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Mirroring your site

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Making a mirror of your website is not the same as making a backup. When you mirror your website, you download a copy of all of the files that make up your website (images, CSS and JavaScript files), as well as static versions of the HTML. You can easily get people to host this mirror for you. Unlike a backup, it will look just like your website, but it's important to understand that a mirror of your website is not an exact copy. It is a static copy, meaning that you can't do anything dynamic such as log in, edit posts, or post comments.

When you make a mirror of a website you download every single page on the website. For large websites, you might be making hundreds or thousands of requests to the web server, and it may take a lot of time or bandwidth. For small websites it should finish fairly quickly.

GNU wget is a powerful tool for making mirrors of websites. It's a command line program, but it's easy to use. It's available in all major operating systems. The command you need to run looks like this:

wget -mkxKE -e robots=off http://www.example.org/

You will need to change http://www.example.org/ with the URL of your website. All of the options to wget ("-mkxKE -e robots=off") are ideal settings for making a mirror. You can see a full list of options you can use with wget at http://man.cx/wget.

Wget saves the mirror to the folder from which you run it. If, for example, you run wget from your desktop and make a mirror of www.gnu.org, it will create a new folder on your desktop called www.gnu.org which contains all of the files in your mirror. You can open the HTML files with a web browser. The homepage will be called index.html.

Below are more detailed instructions for using wget on different operating systems.

Microsoft Windows

You can download and install wget for Windows from https://sourceforge.net/projects/gnuwin32/.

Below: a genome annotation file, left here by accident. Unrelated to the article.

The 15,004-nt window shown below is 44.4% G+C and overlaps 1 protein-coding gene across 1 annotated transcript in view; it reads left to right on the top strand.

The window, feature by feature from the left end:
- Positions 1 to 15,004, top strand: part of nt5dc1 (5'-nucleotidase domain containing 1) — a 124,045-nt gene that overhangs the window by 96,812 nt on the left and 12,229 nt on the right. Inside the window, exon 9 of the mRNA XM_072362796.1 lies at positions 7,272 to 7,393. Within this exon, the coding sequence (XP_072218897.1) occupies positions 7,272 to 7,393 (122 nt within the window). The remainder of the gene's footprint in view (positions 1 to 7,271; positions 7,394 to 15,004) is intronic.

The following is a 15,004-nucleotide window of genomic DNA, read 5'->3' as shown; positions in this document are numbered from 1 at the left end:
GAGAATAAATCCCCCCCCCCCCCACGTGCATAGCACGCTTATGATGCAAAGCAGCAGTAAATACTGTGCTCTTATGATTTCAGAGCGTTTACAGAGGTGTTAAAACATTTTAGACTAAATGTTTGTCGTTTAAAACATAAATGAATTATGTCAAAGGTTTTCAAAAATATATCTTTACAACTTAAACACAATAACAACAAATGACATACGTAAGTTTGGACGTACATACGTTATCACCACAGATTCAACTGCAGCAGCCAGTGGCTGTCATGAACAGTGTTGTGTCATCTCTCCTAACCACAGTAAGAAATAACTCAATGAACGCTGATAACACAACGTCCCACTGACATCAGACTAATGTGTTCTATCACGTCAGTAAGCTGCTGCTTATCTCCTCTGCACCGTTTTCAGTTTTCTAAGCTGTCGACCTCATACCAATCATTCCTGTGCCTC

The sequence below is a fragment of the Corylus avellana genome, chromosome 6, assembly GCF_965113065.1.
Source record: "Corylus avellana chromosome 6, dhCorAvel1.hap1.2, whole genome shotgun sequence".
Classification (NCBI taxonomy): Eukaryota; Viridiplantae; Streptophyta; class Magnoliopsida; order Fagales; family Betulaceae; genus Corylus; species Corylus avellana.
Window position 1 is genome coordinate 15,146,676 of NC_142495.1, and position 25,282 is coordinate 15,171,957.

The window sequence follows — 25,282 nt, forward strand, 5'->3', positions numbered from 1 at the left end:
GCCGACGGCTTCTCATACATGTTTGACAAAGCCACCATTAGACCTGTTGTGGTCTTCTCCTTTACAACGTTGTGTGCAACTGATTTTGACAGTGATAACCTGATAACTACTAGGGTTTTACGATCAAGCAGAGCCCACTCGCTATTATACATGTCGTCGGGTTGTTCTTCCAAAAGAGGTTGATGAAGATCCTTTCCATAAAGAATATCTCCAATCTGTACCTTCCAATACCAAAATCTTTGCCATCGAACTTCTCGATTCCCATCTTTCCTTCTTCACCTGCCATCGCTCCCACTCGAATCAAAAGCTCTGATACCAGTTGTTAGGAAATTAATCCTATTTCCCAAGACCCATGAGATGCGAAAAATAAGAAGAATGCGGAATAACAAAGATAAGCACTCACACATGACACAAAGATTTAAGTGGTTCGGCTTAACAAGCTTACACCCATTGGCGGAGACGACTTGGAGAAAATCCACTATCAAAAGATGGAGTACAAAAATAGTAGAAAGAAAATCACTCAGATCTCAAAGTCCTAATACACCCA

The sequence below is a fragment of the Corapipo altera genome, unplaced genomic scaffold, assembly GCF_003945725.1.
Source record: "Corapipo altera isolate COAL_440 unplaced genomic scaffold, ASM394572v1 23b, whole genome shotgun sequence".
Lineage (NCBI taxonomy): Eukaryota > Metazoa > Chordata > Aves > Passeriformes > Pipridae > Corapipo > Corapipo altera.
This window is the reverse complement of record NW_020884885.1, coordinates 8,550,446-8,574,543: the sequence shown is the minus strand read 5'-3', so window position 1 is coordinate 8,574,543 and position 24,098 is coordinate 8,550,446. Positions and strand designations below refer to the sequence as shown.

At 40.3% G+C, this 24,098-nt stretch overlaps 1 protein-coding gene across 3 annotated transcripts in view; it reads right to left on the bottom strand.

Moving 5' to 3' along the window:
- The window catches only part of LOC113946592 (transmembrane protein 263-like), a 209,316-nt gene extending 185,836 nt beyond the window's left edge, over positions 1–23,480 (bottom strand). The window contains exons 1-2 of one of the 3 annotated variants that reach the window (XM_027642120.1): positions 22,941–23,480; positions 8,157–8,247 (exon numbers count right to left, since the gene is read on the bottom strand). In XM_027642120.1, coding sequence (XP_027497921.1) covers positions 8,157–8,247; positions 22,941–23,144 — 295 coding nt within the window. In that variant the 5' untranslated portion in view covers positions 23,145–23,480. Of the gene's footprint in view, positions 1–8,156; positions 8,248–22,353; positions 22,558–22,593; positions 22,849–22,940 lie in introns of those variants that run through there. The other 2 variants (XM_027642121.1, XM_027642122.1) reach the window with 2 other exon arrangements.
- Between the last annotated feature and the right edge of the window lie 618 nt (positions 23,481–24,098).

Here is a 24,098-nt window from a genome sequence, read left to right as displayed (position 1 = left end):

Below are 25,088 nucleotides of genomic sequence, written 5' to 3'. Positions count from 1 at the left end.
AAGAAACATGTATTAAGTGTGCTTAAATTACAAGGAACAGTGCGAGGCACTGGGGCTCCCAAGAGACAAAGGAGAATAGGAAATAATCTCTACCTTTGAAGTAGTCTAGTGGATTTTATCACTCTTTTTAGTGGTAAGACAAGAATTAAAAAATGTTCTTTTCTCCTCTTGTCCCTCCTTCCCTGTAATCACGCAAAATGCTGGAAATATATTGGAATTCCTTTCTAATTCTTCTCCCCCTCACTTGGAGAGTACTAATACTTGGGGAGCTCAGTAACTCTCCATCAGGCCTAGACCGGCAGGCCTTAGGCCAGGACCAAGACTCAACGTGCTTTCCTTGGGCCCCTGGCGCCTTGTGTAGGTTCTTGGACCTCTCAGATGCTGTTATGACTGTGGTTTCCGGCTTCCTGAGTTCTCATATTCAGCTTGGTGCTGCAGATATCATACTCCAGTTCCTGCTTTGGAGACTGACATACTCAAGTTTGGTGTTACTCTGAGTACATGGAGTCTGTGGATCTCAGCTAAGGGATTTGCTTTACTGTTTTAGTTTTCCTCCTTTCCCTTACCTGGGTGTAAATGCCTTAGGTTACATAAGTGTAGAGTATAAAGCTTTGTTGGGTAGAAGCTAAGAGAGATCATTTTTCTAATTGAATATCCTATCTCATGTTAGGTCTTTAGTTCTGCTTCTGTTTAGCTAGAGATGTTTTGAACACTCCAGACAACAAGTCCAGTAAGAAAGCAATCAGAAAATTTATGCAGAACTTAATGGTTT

You will need to open a command prompt from which to run wget on Windows. Opening a command prompt is slightly different in different versions of Windows, but you can generally find it in Start > Programs > Accessories > Command Prompt. Below is a screenshot from Windows 7.

Start out in your user's home folder. In Windows 7, this is "C:\Users\username." In Windows XP, your home folder is "C:\Documents and Settings\username". Type "cd Desktop" and press enter to move into your Desktop folder. This way when you create a mirror of your website it will be saved to your desktop.

Type the following:

"C:\Program Files\GnuWin32\bin\wget.exe" -mkxKE -e robots=off http://www.example.com

In this example, "C:\Program Files\GnuWin32\bin\wget.exe" is the location where you have installed wget. If this does not work, you have installed wget in another directory. Use the path to the directory in which you have installed wget instead of "C:\Program Files\GnuWin32\bin\wget.exe."

If you'd like a GUI alternative to wget, you can use HTTrack

Mac OS X

If you use Mac OS X Snow Leopard or Lion you can download wget from the Rudix repositories. You can download the Mac OS X installer (.pkg file) for wget directly from https://code.google.com/p/rudix/wiki/wget.

Open a terminal window. You can find the Terminal application in Applications > Utilities > Terminal, or by searching Spotlight for "terminal". When you open a terminal in Mac OS X you start out in your home folder, "/Users/username". Type "cd Desktop" and press enter to move into your Desktop folder. This way when you create a mirror of your website it will be saved to your desktop. Here is a screenshot of the command to make a mirror of http://www.example.org:

GNU/Linux

All GNU/Linux distributions should come with wget installed already, since wget is part of the GNU Project. If your distribution doesn't come with wget installed you can install it from your package manager. Here is a screenshot of the command to make a mirror of http://www.example.org:

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